To get to Rainbow River, take Interstate I-75 to Florida SR 40 until it deadends at US Highway 41. Turn south, and the park will be on the left-hand side. 

8. Shingle Creek, FL

Shingle Creek, FL by Experience Kissimmee (CC BY 2.0)

The area south of Orlando might be best known for Disney World now, but this beautiful and natural part of Florida still holds a lot of its natural charm. Shingle Creek runs from the city down to Lake Toho in Kissimmee. Along the way, it passes through beautiful old-growth cypress forests and swamps. 

The seven-mile trail is an easy run through the Shingle Creek Regional Park. Most people enjoy the creek as an out-and-back paddle, although it can be a fun drift with a shuttle. For experienced paddlers, the creek even has a small section of mellow rapids!

The Paddling Center at Shingle Creek rents boats and leads group tours of the area.

If you’re bringing your boat, there are three main launch points to get onto the creek. The start of the paddling trail begins at Babb Landing. Other entries are at Steffee Landing and Marsh Landing

9. Lake Toho, FL

If you’re into kayak fishing, you’ll want to check out Lake Tohopekaliga, or Lake Toho for short. Together with its sister lake, East Lake Toho, these two large lakes surround the city of Kissimmee and are world-renown for their bass fishing. Bass up to 16 pounds have been caught here!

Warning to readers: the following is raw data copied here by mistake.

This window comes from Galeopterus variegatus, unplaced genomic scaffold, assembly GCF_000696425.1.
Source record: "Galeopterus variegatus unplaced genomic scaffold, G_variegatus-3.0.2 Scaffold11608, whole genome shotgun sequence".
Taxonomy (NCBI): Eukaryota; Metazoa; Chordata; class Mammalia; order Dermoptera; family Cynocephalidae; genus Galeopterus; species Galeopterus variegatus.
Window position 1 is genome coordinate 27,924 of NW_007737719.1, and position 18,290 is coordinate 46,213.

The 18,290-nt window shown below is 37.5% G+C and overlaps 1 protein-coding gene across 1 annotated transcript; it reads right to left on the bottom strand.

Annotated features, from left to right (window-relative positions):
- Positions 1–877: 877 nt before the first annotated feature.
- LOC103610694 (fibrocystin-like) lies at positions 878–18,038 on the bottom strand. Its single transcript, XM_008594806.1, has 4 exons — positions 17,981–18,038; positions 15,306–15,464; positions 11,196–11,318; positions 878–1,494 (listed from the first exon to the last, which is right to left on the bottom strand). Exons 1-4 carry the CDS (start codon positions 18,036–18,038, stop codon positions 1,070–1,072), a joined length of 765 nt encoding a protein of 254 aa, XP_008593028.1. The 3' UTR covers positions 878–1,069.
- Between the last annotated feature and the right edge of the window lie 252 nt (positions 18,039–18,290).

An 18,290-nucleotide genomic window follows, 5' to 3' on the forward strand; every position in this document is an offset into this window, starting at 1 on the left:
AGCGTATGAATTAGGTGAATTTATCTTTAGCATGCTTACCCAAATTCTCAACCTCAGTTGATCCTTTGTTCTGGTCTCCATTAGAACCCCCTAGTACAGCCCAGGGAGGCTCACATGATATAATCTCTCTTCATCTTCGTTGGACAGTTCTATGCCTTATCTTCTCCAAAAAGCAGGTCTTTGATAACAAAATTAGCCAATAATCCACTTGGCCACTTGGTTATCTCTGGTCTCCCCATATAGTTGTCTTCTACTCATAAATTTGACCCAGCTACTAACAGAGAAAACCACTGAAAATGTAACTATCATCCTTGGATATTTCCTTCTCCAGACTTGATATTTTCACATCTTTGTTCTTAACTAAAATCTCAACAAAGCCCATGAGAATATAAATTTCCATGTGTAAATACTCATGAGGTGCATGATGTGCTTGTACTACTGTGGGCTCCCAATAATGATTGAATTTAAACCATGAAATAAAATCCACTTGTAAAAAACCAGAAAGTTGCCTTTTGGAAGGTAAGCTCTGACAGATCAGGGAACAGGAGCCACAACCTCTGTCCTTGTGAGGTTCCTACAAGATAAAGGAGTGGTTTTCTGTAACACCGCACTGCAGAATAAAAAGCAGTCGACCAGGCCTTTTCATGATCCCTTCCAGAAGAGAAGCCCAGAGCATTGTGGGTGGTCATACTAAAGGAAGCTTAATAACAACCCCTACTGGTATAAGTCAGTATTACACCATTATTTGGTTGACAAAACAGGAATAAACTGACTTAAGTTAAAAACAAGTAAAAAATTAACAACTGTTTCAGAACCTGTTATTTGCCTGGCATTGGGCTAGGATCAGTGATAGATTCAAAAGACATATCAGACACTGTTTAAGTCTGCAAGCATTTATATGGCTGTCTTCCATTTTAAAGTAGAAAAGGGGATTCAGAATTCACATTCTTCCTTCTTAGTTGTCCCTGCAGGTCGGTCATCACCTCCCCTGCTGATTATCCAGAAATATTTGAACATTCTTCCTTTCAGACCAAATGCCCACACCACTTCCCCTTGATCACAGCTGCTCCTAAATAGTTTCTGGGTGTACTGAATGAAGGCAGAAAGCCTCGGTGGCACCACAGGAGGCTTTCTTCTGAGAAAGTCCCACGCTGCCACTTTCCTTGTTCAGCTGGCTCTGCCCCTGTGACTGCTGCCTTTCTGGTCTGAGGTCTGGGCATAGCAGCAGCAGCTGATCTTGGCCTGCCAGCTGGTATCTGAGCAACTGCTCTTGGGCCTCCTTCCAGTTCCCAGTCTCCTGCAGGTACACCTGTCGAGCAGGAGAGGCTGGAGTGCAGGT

Of course, there’s more to these lakes than just the fishing. The shores are lined with hydrilla, lily pads, and peaceful forest lands. In the center of the east lake, you’ll find several islands ripe for exploration.

There are no kayak rentals on the lakes, but there are plenty of boat ramps where you can launch your vessel. The shores of each lake have several parks to check out. The easiest access is from the town of Kissimmee, which is just south of Orlando. Start your tour at Kissimmee Lakefront Park.

10. Lake County Blueways, FL

Lake County is just north of Orlando along the Florida Turnpike near the town of Apopka. The county was, unsurprisingly, named for the numerous lakes within its borders. A series of blueways and paddling trails have been set up connecting each of the major lakes in the county.

The entire area around Apopka and Leesburg is a treat for paddlers. The lakes are connected and fun to explore, and there are plenty of ramps and access points at the many parks that line their shores. Paddling here is varied and spans everything from springs and winding creeks to wide-open lakes that can build up a chop on windy days. 

There are eight mapped and marked blueways in the county’s system. The best way to find access points and trails of interest is to use the county’s interactive map website

You can rent kayaks and paddleboards at Adventure Outdoor Paddle in Tavares. 

Summing up the Best Places to Kayak Near Orlando

As one of the world’s leading destination for water sports, Orlando offers a variety of kayaking opportunities. Whether you want to paddle in a river or bayou, explore lakes and swamps or take on ocean waves at one of Florida’s beaches, there are plenty of options to choose from.

We’re probably biased but we think that kayaking is an excellent way to see the beauty of Orlando from a new perspective. If you are looking for an exciting, challenging and thrilling adventure that will impress your friends when they hear about it later, then get out there and start paddling!